This morning the post landed with a heavier ‘plop’ than usual, and I was pleased to find this was caused by the arrival of one of the books I had ordered (this one so long ago that when it was mentioned on the confirmation note for a further order I promptly emailed back to say it wasn’t my order and please don’t charge me for it; then I remembered, and had to send a second email saying oops, please ignore first). It is William Morris’s ‘News from Nowhere’ As it is in my quarantine corner for three days I haven’t yet opened it, which is a bit tantalising, but pleasure deferred, and so on…
I, too, have been mourning in advance the wrapping up of this journal. I wondered whether something similar could continue in the form of a communal email - thingy (not sure how it works, but I get them from academic groups, in which discussion has continued despite no meetings for the foreseeable.) Just a thought, and it would save our heroic Margaret and Sheila all that work, while they could still enjoy the taking part.
On the subject of distress, J1 and her 20-odd colleagues have in their work as (currently deskbound) physiotherapists been receiving a rising number of calls from patients who are becoming suicidal. The physios are not trained at all in this area, and J1 was finding it hard going; I drew on my own past work memories and suggested they call on the Samaritans to give them a bit of training. Email and telephone call to them were reportedly unanswered: I guess they are up to their ears - further sign of the times. So J1 then drew on professional colleagues within the NHS, all psychologists, who have been super-helpful despite possibly also being run off their feet. Yesterday she put the finishing touches to an initial presentation on how to deal with these calls she has created on her own initiative (though with approval), based on the psychologists’ replies, which she planned to show and distribute at this morning’s weekly meeting. She asked me to check it for glitches: there were none, and it was really impressive. Further to their replies, there is the offer by the psychologists of actual training of some sort.
Under my window, the grass is having its three-weekly trim. The scent of new-cut grass is heavenly, but I feel sad that the lovely daisies, in their prime, will go. ‘Normality’ is returning…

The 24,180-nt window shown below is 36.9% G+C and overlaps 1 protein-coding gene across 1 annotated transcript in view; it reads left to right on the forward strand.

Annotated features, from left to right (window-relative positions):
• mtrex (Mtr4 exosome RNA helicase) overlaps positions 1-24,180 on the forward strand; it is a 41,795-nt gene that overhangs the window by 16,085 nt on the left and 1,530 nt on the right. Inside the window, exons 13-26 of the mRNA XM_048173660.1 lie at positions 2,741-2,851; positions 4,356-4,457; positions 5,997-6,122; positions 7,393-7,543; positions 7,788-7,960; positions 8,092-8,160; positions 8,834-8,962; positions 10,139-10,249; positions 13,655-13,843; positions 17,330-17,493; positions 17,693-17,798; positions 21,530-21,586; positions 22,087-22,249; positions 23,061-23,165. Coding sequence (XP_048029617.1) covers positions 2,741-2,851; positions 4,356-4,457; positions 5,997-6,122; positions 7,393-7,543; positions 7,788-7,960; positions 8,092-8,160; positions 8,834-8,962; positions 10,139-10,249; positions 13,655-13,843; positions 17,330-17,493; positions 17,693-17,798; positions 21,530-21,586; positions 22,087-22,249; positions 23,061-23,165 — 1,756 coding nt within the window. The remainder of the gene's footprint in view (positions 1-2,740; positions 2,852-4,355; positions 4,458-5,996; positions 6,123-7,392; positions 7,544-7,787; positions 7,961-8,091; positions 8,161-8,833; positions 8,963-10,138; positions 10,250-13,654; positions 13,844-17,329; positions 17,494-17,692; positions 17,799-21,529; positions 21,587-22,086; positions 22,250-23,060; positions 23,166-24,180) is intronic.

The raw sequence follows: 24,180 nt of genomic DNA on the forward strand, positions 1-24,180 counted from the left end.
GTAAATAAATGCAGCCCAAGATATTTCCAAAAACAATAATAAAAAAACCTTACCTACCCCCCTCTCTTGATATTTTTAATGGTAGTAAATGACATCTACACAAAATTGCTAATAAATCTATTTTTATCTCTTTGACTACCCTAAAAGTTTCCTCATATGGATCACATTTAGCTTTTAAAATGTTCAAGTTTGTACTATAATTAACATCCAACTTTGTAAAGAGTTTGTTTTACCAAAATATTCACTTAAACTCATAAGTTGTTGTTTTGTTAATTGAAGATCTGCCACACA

From the South Downs
We glimpsed our children this weekend by meeting our son and his girlfriend at a half-way point on Friday, where we ate a socially distanced picnic. It was quite idyllic as we hadn’t seen him since the first week of February. It was wonderful to see young families walking along the river, picnicking and swimming and swinging from the ropes tied to willow trees. People were firmly in their family groups, and I had no sense of risks being taken, and yet to hear young children chatting, laughing and people laying out picnics and talking seemed a blessing. The attached picture should give a clue to the location as well as recording our times, and the weird juxtaposition of those who were enticed by notions of heroism to give up their lives and the way that is happening now. They are and were heroic and should be appreciated, but the use of the word by authorities is so often manipulative. Governments don’t need to pay for safe helmets that cover the neck if you are a war hero or provide enough PPE if you are a hero of the NHS. The term ‘heroism’ is too often a salve for government neglect of human need.
On Sunday morning early, we met our daughter in a small London park for another socially distanced picnic. It was so lovely to see her. She has just a few weeks more of her MA at the RCA and has to paint for her final show in the small back garden of her shared house and go to seminars on Zoom. She gave me these lovely sweet williams that filled three vases (see photo).
This contact with my children has made such a difference. I’ve been getting on better with writing and activities. I can’t help being glad the rules have been loosened a bit, though I know it is worrying and probably wrong. If people can be asked to go back to work though, they can surely see their families in a responsible way.
That’s the personal side – lucky me – I am so grateful for my life. The news is grim from America and from here. Why don’t we go forward?